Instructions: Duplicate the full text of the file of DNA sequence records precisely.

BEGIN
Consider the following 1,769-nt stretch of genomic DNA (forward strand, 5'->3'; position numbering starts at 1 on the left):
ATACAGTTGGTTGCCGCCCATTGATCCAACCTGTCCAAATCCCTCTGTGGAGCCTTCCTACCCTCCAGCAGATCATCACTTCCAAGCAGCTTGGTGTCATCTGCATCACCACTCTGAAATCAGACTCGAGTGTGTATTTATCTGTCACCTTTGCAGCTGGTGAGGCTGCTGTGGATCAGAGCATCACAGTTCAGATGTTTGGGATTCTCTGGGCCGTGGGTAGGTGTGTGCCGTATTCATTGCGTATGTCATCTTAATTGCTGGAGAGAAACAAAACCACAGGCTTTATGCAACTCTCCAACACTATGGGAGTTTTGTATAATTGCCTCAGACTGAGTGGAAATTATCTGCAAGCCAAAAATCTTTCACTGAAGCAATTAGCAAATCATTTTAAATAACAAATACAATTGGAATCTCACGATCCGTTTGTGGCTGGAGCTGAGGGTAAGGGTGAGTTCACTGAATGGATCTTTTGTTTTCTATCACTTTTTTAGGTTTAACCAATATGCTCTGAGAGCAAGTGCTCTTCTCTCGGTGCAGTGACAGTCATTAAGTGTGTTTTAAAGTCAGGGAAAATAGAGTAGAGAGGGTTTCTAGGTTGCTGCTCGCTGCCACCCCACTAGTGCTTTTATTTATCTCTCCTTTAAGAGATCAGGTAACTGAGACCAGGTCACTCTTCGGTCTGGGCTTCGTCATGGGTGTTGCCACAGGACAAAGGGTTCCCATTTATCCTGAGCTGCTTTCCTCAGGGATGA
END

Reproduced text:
Consider the following 1,769-nt stretch of genomic DNA (forward strand, 5'->3'; position numbering starts at 1 on the left):
ATACAGTTGGTTGCCGCCCATTGATCCAACCTGTCCAAATCCCTCTGTGGAGCCTTCCTACCCTCCAGCAGATCATCACTTCCAAGCAGCTTGGTGTCATCTGCATCACCACTCTGAAATCAGACTCGAGTGTGTATTTATCTGTCACCTTTGCAGCTGGTGAGGCTGCTGTGGATCAGAGCATCACAGTTCAGATGTTTGGGATTCTCTGGGCCGTGGGTAGGTGTGTGCCGTATTCATTGCGTATGTCATCTTAATTGCTGGAGAGAAACAAAACCACAGGCTTTATGCAACTCTCCAACACTATGGGAGTTTTGTATAATTGCCTCAGACTGAGTGGAAATTATCTGCAAGCCAAAAATCTTTCACTGAAGCAATTAGCAAATCATTTTAAATAACAAATACAATTGGAATCTCACGATCCGTTTGTGGCTGGAGCTGAGGGTAAGGGTGAGTTCACTGAATGGATCTTTTGTTTTCTATCACTTTTTTAGGTTTAACCAATATGCTCTGAGAGCAAGTGCTCTTCTCTCGGTGCAGTGACAGTCATTAAGTGTGTTTTAAAGTCAGGGAAAATAGAGTAGAGAGGGTTTCTAGGTTGCTGCTCGCTGCCACCCCACTAGTGCTTTTATTTATCTCTCCTTTAAGAGATCAGGTAACTGAGACCAGGTCACTCTTCGGTCTGGGCTTCGTCATGGGTGTTGCCACAGGACAAAGGGTTCCCATTTATCCTGAGCTGCTTTCCTCAGGGATGA